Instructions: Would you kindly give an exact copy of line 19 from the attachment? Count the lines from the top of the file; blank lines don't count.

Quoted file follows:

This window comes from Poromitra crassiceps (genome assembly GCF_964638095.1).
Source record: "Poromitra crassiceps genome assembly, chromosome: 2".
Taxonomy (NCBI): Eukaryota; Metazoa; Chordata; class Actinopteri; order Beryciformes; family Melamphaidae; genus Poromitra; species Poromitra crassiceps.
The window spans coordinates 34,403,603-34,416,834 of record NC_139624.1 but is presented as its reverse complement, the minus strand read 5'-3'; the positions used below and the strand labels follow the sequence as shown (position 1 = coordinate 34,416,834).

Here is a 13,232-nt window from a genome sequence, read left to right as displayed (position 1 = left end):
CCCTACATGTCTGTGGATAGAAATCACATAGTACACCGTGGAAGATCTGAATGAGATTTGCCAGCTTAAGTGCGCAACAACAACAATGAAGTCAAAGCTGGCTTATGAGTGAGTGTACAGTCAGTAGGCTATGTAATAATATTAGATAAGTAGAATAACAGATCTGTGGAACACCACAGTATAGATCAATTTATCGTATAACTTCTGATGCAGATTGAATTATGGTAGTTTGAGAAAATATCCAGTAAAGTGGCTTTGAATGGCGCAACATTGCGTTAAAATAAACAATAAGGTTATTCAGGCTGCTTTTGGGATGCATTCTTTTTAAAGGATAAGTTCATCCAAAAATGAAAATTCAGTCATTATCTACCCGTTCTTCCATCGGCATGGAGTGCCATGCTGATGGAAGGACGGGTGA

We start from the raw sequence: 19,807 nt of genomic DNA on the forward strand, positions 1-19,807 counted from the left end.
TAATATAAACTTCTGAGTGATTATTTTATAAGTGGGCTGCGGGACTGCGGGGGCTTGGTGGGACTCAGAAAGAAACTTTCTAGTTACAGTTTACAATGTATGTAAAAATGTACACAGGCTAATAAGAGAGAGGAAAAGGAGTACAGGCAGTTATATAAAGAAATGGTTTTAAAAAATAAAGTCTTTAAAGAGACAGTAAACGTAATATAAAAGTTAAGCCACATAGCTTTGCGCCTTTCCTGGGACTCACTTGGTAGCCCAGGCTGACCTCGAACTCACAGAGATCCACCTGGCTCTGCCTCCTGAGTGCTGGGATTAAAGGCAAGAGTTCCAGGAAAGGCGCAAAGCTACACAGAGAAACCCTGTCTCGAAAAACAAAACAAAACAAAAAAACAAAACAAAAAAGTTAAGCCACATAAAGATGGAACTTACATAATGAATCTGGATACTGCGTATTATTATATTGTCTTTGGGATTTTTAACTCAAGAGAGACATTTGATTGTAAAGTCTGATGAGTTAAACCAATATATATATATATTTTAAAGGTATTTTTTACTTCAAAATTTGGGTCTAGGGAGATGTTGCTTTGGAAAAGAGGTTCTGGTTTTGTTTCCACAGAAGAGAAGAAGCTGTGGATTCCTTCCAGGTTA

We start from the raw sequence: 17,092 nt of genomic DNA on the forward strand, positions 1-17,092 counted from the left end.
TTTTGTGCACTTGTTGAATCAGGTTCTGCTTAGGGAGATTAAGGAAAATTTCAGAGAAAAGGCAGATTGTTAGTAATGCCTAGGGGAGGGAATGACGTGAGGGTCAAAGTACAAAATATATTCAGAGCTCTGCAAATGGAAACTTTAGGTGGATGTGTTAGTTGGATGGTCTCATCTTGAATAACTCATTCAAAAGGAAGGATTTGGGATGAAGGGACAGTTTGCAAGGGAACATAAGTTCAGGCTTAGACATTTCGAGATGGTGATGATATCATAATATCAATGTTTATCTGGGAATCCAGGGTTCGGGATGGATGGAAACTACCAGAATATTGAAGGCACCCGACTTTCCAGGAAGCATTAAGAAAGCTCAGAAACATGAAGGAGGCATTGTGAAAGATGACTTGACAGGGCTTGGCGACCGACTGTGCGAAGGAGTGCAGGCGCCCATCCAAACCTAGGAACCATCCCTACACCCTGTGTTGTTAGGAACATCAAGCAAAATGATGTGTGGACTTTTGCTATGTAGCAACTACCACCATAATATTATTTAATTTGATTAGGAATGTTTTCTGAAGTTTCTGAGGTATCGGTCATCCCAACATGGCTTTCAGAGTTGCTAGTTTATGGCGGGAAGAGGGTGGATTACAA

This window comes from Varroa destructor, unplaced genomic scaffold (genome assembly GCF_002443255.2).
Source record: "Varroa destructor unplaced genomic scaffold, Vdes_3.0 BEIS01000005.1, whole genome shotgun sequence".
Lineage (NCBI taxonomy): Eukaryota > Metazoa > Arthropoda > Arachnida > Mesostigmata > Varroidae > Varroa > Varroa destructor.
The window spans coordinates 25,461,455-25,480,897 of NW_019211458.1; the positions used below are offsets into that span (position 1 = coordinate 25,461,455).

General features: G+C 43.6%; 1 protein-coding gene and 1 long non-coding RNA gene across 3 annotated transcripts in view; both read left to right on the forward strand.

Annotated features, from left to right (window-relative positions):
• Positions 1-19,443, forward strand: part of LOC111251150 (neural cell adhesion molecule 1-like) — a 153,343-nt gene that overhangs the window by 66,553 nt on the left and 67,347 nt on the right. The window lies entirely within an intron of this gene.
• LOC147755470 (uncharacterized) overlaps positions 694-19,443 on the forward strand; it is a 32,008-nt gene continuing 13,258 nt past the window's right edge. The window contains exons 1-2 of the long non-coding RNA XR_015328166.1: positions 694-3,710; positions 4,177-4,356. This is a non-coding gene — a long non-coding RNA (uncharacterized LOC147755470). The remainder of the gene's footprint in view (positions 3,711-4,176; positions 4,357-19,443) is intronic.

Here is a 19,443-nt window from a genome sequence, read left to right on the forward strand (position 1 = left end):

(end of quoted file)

Here is a 19,443-nt window from a genome sequence, read left to right on the forward strand (position 1 = left end):